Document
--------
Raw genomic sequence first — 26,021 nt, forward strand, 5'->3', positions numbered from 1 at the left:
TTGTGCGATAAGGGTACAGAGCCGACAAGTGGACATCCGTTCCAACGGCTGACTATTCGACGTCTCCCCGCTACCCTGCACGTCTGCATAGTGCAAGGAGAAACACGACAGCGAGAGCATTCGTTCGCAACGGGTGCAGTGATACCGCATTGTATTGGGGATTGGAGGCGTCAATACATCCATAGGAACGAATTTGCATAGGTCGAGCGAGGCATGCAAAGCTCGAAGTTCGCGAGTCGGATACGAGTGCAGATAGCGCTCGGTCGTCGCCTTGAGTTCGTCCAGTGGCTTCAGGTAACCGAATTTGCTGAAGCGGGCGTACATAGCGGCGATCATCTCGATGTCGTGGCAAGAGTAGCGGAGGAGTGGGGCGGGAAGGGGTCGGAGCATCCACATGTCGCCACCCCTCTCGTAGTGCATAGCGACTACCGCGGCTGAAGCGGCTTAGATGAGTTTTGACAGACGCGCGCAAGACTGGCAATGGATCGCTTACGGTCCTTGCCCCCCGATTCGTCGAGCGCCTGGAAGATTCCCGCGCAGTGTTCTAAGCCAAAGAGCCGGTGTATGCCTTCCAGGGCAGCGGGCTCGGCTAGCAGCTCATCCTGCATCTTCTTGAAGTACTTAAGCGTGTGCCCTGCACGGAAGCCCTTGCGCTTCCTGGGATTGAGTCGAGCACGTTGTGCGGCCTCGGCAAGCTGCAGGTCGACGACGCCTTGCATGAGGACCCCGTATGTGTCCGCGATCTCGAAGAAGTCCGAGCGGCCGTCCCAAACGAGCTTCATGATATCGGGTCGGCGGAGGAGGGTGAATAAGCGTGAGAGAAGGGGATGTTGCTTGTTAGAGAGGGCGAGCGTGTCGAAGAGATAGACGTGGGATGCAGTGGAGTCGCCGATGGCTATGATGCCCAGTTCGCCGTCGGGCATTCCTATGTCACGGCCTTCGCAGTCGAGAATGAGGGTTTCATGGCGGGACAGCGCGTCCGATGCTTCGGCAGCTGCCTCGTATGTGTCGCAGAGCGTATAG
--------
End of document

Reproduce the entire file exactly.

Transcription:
Raw genomic sequence first — 26,021 nt, forward strand, 5'->3', positions numbered from 1 at the left:
TTGTGCGATAAGGGTACAGAGCCGACAAGTGGACATCCGTTCCAACGGCTGACTATTCGACGTCTCCCCGCTACCCTGCACGTCTGCATAGTGCAAGGAGAAACACGACAGCGAGAGCATTCGTTCGCAACGGGTGCAGTGATACCGCATTGTATTGGGGATTGGAGGCGTCAATACATCCATAGGAACGAATTTGCATAGGTCGAGCGAGGCATGCAAAGCTCGAAGTTCGCGAGTCGGATACGAGTGCAGATAGCGCTCGGTCGTCGCCTTGAGTTCGTCCAGTGGCTTCAGGTAACCGAATTTGCTGAAGCGGGCGTACATAGCGGCGATCATCTCGATGTCGTGGCAAGAGTAGCGGAGGAGTGGGGCGGGAAGGGGTCGGAGCATCCACATGTCGCCACCCCTCTCGTAGTGCATAGCGACTACCGCGGCTGAAGCGGCTTAGATGAGTTTTGACAGACGCGCGCAAGACTGGCAATGGATCGCTTACGGTCCTTGCCCCCCGATTCGTCGAGCGCCTGGAAGATTCCCGCGCAGTGTTCTAAGCCAAAGAGCCGGTGTATGCCTTCCAGGGCAGCGGGCTCGGCTAGCAGCTCATCCTGCATCTTCTTGAAGTACTTAAGCGTGTGCCCTGCACGGAAGCCCTTGCGCTTCCTGGGATTGAGTCGAGCACGTTGTGCGGCCTCGGCAAGCTGCAGGTCGACGACGCCTTGCATGAGGACCCCGTATGTGTCCGCGATCTCGAAGAAGTCCGAGCGGCCGTCCCAAACGAGCTTCATGATATCGGGTCGGCGGAGGAGGGTGAATAAGCGTGAGAGAAGGGGATGTTGCTTGTTAGAGAGGGCGAGCGTGTCGAAGAGATAGACGTGGGATGCAGTGGAGTCGCCGATGGCTATGATGCCCAGTTCGCCGTCGGGCATTCCTATGTCACGGCCTTCGCAGTCGAGAATGAGGGTTTCATGGCGGGACAGCGCGTCCGATGCTTCGGCAGCTGCCTCGTATGTGTCGCAGAGCGTATAG